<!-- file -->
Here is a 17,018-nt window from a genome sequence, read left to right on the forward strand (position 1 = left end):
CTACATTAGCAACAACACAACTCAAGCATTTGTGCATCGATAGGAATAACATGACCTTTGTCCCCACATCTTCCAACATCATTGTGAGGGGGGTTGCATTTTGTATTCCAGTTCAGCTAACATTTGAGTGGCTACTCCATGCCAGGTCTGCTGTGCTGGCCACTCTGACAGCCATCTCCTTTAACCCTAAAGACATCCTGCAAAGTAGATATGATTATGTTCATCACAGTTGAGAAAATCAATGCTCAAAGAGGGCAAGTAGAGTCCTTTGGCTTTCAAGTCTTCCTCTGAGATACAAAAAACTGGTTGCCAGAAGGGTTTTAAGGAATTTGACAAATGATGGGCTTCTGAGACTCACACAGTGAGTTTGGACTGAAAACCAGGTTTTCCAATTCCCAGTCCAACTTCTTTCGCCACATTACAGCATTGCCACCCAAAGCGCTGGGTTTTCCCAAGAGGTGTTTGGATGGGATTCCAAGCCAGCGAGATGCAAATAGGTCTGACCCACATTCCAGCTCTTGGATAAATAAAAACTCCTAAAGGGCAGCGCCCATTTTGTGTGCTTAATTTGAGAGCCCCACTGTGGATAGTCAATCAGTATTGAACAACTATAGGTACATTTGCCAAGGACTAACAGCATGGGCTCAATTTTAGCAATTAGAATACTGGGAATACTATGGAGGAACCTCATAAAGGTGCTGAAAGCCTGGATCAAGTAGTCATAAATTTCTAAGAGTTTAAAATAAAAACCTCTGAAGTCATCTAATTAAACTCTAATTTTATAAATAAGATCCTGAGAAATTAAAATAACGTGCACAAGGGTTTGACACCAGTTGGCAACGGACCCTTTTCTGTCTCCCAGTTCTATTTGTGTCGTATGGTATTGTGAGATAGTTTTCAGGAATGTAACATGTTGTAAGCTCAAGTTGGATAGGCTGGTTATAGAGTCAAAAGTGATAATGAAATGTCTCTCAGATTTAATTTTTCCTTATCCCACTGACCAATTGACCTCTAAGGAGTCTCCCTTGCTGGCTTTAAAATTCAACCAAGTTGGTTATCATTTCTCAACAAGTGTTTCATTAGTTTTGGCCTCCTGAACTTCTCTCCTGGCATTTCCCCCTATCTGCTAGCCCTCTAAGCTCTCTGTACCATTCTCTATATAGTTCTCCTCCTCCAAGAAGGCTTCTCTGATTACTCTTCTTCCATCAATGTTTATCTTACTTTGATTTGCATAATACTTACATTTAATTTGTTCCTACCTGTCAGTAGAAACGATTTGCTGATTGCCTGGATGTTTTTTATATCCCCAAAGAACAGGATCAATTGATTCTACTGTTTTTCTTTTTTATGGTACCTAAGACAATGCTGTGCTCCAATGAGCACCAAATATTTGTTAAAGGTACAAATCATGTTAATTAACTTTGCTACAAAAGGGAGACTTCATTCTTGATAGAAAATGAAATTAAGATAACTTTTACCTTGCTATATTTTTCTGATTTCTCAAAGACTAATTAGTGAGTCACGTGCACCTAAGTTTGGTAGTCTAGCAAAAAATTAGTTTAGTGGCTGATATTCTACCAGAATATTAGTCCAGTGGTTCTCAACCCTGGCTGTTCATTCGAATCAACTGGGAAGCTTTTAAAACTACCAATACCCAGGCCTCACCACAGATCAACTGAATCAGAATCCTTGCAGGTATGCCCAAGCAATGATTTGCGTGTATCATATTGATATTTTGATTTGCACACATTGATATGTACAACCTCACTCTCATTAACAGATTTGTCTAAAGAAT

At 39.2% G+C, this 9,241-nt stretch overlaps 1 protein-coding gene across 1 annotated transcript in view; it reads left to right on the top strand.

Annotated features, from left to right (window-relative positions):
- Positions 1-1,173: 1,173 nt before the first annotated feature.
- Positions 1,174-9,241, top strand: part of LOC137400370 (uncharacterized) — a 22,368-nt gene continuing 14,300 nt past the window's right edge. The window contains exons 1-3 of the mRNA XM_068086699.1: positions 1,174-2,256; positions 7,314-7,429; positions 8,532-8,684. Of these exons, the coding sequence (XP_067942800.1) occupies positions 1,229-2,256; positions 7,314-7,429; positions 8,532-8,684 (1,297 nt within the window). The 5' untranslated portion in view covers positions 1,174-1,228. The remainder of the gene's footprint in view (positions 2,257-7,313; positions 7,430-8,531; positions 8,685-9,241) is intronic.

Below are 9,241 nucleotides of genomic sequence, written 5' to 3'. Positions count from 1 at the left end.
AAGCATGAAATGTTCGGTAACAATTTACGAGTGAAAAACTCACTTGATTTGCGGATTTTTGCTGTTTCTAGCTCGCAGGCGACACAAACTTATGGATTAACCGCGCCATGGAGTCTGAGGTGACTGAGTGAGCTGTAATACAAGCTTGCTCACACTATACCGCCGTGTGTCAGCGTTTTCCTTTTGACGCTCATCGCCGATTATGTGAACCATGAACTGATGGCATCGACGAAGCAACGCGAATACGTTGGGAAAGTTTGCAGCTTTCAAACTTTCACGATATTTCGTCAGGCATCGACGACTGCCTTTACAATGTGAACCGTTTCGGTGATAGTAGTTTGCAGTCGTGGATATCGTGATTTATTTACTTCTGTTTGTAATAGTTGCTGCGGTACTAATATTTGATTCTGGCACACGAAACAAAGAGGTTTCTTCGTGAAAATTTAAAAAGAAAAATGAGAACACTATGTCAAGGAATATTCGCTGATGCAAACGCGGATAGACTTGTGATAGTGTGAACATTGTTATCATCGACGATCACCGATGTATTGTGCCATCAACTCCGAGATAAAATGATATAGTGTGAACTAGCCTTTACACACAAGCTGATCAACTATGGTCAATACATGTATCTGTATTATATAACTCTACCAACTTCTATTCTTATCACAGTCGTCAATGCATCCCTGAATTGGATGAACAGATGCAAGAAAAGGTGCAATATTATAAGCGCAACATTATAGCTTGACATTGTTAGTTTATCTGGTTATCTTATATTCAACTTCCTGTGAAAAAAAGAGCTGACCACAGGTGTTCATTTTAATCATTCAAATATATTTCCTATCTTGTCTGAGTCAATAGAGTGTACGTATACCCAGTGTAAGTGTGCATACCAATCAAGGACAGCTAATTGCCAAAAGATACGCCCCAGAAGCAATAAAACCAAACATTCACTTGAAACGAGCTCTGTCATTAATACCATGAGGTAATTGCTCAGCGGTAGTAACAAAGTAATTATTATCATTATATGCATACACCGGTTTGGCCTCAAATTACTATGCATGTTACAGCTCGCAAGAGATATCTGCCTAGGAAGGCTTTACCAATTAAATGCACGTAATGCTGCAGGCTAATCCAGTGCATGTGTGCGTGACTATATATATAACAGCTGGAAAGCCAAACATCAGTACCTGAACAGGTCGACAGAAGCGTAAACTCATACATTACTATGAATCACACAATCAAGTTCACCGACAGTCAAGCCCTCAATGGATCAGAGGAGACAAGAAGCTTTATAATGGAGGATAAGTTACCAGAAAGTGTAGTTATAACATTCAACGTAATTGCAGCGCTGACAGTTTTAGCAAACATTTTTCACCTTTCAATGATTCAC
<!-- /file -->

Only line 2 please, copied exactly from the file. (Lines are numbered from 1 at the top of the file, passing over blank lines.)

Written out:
CTACATTAGCAACAACACAACTCAAGCATTTGTGCATCGATAGGAATAACATGACCTTTGTCCCCACATCTTCCAACATCATTGTGAGGGGGGTTGCATTTTGTATTCCAGTTCAGCTAACATTTGAGTGGCTACTCCATGCCAGGTCTGCTGTGCTGGCCACTCTGACAGCCATCTCCTTTAACCCTAAAGACATCCTGCAAAGTAGATATGATTATGTTCATCACAGTTGAGAAAATCAATGCTCAAAGAGGGCAAGTAGAGTCCTTTGGCTTTCAAGTCTTCCTCTGAGATACAAAAAACTGGTTGCCAGAAGGGTTTTAAGGAATTTGACAAATGATGGGCTTCTGAGACTCACACAGTGAGTTTGGACTGAAAACCAGGTTTTCCAATTCCCAGTCCAACTTCTTTCGCCACATTACAGCATTGCCACCCAAAGCGCTGGGTTTTCCCAAGAGGTGTTTGGATGGGATTCCAAGCCAGCGAGATGCAAATAGGTCTGACCCACATTCCAGCTCTTGGATAAATAAAAACTCCTAAAGGGCAGCGCCCATTTTGTGTGCTTAATTTGAGAGCCCCACTGTGGATAGTCAATCAGTATTGAACAACTATAGGTACATTTGCCAAGGACTAACAGCATGGGCTCAATTTTAGCAATTAGAATACTGGGAATACTATGGAGGAACCTCATAAAGGTGCTGAAAGCCTGGATCAAGTAGTCATAAATTTCTAAGAGTTTAAAATAAAAACCTCTGAAGTCATCTAATTAAACTCTAATTTTATAAATAAGATCCTGAGAAATTAAAATAACGTGCACAAGGGTTTGACACCAGTTGGCAACGGACCCTTTTCTGTCTCCCAGTTCTATTTGTGTCGTATGGTATTGTGAGATAGTTTTCAGGAATGTAACATGTTGTAAGCTCAAGTTGGATAGGCTGGTTATAGAGTCAAAAGTGATAATGAAATGTCTCTCAGATTTAATTTTTCCTTATCCCACTGACCAATTGACCTCTAAGGAGTCTCCCTTGCTGGCTTTAAAATTCAACCAAGTTGGTTATCATTTCTCAACAAGTGTTTCATTAGTTTTGGCCTCCTGAACTTCTCTCCTGGCATTTCCCCCTATCTGCTAGCCCTCTAAGCTCTCTGTACCATTCTCTATATAGTTCTCCTCCTCCAAGAAGGCTTCTCTGATTACTCTTCTTCCATCAATGTTTATCTTACTTTGATTTGCATAATACTTACATTTAATTTGTTCCTACCTGTCAGTAGAAACGATTTGCTGATTGCCTGGATGTTTTTTATATCCCCAAAGAACAGGATCAATTGATTCTACTGTTTTTCTTTTTTATGGTACCTAAGACAATGCTGTGCTCCAATGAGCACCAAATATTTGTTAAAGGTACAAATCATGTTAATTAACTTTGCTACAAAAGGGAGACTTCATTCTTGATAGAAAATGAAATTAAGATAACTTTTACCTTGCTATATTTTTCTGATTTCTCAAAGACTAATTAGTGAGTCACGTGCACCTAAGTTTGGTAGTCTAGCAAAAAATTAGTTTAGTGGCTGATATTCTACCAGAATATTAGTCCAGTGGTTCTCAACCCTGGCTGTTCATTCGAATCAACTGGGAAGCTTTTAAAACTACCAATACCCAGGCCTCACCACAGATCAACTGAATCAGAATCCTTGCAGGTATGCCCAAGCAATGATTTGCGTGTATCATATTGATATTTTGATTTGCACACATTGATATGTACAACCTCACTCTCATTAACAGATTTGTCTAAAGAAT